It would be burnt outside at about 2 degrees Celsius with about 75 percent air humidity, 1400 meters above sea level. Even though that's not exactly true, I'll treat it like pure guncotton. I'm asking myself questions like if I should use an initial explosion to heat it up and/or spread it out.
Fire requires three things: heat, fuel and oxygen. When burning a cotton ball, a match will provide heat, the cellulose fibers will provide fuel and the air will provide oxygen. It is the amount of oxygen in the air that causes the cotton to burn relatively slowly. By soaking the cotton in Sulfuric Acid and Nitric Acid, the hydrogens that were attached to the "spokes" of the carbon wheel are broken off and replaced by nitrogen and oxygen. Simply put, the spokes of the carbon wheel get more oxygen atoms stuck to them after a bath in strong acids. With all this extra oxygen, the cellulose can burn much more efficiently and will produce a quick, clean burning flame!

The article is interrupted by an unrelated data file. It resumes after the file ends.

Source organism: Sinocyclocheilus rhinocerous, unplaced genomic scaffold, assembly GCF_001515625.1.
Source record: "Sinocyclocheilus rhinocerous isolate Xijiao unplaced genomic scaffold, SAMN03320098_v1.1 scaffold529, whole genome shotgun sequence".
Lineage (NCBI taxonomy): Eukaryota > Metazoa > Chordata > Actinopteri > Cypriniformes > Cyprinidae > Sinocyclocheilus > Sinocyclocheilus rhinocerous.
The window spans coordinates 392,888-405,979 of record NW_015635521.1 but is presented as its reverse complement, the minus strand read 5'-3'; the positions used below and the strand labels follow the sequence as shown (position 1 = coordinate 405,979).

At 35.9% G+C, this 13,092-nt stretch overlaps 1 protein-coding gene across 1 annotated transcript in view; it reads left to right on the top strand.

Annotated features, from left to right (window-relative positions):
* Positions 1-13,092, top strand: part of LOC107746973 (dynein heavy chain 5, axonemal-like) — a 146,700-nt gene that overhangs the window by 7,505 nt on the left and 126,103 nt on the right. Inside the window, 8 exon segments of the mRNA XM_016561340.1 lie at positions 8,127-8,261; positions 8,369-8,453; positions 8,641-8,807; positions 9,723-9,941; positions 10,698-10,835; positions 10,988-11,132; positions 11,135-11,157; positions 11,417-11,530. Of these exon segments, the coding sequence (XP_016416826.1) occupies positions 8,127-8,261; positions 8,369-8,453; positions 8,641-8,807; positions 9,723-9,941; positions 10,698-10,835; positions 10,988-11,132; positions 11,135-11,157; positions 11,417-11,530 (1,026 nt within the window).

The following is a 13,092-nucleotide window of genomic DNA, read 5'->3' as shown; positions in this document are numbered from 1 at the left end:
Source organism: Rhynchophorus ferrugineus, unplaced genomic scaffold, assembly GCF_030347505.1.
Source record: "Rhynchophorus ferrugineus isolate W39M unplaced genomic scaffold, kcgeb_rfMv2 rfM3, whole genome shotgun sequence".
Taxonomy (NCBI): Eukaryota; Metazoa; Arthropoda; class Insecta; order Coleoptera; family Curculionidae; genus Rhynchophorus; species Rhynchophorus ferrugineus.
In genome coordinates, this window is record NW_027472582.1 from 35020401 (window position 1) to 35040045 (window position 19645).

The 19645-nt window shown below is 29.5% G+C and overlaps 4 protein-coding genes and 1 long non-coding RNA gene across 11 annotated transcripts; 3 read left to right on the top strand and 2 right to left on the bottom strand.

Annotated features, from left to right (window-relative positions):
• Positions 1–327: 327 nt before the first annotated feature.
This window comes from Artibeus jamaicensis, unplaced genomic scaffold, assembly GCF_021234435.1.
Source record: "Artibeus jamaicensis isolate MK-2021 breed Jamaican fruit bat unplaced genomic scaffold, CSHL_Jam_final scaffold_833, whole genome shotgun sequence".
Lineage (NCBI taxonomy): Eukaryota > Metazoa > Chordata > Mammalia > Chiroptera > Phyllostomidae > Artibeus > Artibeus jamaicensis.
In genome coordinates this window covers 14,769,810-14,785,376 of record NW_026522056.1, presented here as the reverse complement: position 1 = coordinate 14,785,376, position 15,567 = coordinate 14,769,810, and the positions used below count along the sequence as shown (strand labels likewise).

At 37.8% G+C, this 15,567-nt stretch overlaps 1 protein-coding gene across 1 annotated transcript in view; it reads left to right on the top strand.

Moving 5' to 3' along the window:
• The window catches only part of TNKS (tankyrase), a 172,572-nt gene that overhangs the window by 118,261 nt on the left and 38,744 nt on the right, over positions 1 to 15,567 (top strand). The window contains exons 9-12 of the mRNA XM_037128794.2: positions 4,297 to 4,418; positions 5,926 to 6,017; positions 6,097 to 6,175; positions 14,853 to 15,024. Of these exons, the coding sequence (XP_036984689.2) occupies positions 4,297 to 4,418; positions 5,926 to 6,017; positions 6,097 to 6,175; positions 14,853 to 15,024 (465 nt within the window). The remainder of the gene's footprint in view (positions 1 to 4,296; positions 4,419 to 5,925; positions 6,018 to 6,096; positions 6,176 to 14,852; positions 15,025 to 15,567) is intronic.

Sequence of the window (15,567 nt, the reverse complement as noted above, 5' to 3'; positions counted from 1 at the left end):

The name nitrocellulose gives a pretty good idea of the chemistry of the gun cotton. The "nitro" refers to the nitrogen groups that attach to the spokes of the glucose carbon wheel. Each of the nitrogens brings extra oxygens with it when it attaches. The "cellulose" of nitrocellulose refers to the cellulose fibers of the cotton. Hence the name "nitrocellulose".
Nitrocellulose is often found as a product called flash paper when 100% cotton paper is subjected to the same reaction. This paper is often used in magic shows as the magician is attempting to redirect the attention of the audience. It is available here and it is wiser to buy flash paper than to try to make your own!